The patient was a 23-year-old woman with no significant prior medical history. She presented with daily low-grade fevers, malaise, and fatigue for three weeks after returning from Zambia. She had spent the month of March 2002 in Zambia volunteering at an acquired immunodeficiency syndrome (AIDS) orphanage. Prior to travel to Zambia, she had been seen in the Travel Clinic at University Hospitals of Cleveland. She had received appropriate vaccinations. She used malaria prophylaxis that she had acquired locally in Zambia but was not able to recall its name. She reported no illnesses in Zambia. One year previously she had spent a month in Mozambique where she also volunteered at an AIDS orphanage. She reported having no illnesses from that trip. Her current symptoms were assessed at this initial visit with a thick and thin malaria smear, which showed no organisms. Results of all other tests including a complete blood count (CBC), chemistry panel, and liver function tests were unremarkable.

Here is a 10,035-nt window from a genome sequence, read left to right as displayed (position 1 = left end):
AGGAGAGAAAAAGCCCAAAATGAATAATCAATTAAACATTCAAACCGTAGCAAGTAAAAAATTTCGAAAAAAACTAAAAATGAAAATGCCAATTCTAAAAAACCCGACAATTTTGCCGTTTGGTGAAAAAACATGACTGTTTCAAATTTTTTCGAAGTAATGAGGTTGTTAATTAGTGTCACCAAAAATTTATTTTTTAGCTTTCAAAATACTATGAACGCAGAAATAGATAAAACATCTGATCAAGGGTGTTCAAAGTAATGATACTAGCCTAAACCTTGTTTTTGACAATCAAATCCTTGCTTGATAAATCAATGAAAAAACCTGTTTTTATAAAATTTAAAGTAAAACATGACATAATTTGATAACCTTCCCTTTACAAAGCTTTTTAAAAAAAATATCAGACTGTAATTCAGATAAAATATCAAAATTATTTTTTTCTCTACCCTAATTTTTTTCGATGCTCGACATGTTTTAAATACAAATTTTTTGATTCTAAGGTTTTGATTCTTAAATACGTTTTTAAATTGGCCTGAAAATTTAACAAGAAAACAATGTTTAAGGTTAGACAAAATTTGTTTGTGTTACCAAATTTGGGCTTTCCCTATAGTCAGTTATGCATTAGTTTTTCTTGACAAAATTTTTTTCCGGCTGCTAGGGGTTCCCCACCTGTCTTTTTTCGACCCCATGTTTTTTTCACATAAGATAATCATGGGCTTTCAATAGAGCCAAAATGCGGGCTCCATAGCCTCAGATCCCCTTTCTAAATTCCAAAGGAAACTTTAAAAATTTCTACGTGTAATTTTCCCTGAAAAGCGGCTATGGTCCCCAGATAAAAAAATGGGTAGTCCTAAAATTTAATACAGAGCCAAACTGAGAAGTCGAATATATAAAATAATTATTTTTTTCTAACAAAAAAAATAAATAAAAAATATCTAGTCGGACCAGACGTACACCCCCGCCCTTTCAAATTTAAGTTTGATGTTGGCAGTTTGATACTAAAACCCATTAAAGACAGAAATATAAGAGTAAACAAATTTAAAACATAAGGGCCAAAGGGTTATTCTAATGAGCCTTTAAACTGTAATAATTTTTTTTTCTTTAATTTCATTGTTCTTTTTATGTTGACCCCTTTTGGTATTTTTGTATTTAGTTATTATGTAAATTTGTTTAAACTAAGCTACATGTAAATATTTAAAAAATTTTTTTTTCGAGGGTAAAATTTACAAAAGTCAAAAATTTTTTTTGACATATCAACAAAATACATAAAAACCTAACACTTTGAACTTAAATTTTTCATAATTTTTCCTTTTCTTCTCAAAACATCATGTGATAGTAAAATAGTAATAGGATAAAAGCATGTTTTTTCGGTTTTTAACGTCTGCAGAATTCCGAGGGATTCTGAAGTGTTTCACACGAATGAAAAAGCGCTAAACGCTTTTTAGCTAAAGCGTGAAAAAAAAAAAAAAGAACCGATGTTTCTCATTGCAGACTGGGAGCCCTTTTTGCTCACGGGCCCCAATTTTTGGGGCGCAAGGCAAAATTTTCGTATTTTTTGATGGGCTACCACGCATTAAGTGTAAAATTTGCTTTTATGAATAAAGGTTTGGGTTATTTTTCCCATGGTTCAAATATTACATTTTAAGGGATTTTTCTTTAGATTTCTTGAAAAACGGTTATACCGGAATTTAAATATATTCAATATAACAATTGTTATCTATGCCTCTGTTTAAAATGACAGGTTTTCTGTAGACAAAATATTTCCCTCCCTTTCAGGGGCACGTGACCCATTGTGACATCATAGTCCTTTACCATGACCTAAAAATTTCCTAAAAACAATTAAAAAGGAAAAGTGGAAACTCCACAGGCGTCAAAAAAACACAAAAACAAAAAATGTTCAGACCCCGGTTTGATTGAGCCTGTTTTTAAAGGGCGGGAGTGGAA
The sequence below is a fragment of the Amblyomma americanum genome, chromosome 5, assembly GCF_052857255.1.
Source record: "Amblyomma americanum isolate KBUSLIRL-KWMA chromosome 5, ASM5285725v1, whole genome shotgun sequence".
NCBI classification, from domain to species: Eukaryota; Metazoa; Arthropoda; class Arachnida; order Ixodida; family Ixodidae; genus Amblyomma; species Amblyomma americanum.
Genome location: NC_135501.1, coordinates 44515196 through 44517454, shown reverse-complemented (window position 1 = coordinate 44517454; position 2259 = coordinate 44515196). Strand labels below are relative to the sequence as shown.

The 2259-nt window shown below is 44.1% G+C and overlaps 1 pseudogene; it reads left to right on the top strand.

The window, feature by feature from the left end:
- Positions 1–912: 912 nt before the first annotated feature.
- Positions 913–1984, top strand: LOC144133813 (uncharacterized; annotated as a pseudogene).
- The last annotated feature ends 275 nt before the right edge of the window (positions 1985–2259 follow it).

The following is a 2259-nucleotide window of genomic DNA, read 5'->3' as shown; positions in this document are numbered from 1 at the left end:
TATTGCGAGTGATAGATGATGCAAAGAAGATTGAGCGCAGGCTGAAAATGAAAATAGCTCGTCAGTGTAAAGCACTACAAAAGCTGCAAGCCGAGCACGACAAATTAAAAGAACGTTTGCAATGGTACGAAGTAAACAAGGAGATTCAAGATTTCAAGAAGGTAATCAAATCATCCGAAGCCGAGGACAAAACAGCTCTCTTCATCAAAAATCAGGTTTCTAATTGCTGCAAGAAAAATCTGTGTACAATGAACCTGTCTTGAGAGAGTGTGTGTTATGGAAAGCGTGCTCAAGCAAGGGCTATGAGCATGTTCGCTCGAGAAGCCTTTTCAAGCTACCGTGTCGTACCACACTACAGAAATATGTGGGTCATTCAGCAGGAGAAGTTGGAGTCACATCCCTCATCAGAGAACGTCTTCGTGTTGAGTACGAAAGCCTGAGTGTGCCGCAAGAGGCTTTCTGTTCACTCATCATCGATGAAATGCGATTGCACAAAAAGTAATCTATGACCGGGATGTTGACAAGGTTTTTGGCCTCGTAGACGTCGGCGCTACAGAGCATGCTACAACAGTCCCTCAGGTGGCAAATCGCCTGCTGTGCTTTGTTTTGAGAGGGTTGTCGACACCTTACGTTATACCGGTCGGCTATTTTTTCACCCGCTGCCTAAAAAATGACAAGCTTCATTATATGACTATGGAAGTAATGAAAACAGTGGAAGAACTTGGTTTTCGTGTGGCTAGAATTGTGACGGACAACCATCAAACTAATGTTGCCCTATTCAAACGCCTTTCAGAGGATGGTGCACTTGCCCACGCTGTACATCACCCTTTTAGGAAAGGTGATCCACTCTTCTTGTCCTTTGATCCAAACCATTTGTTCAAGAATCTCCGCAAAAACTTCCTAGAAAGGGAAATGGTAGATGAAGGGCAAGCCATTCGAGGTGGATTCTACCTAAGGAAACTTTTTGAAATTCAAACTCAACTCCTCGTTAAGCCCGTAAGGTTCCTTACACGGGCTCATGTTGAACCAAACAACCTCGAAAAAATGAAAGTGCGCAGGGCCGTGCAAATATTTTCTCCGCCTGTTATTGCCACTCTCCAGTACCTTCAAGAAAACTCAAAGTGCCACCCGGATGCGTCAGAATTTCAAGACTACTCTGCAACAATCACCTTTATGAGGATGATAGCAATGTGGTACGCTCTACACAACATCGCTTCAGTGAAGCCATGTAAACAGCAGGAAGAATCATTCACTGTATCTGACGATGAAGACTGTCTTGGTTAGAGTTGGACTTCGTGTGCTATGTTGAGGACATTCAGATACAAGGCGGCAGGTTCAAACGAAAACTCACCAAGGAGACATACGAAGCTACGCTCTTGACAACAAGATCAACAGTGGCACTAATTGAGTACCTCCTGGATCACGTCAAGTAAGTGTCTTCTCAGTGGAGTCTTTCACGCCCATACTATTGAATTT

Two weeks later, she returned to Travel Clinic with persistent fatigue, low-grade fevers to 38.1°C, and occasional nausea that did not significantly limit her food and liquid intake. She had a repeat malaria smear that was unremarkable. Her thyroid stimulating hormone level was normal.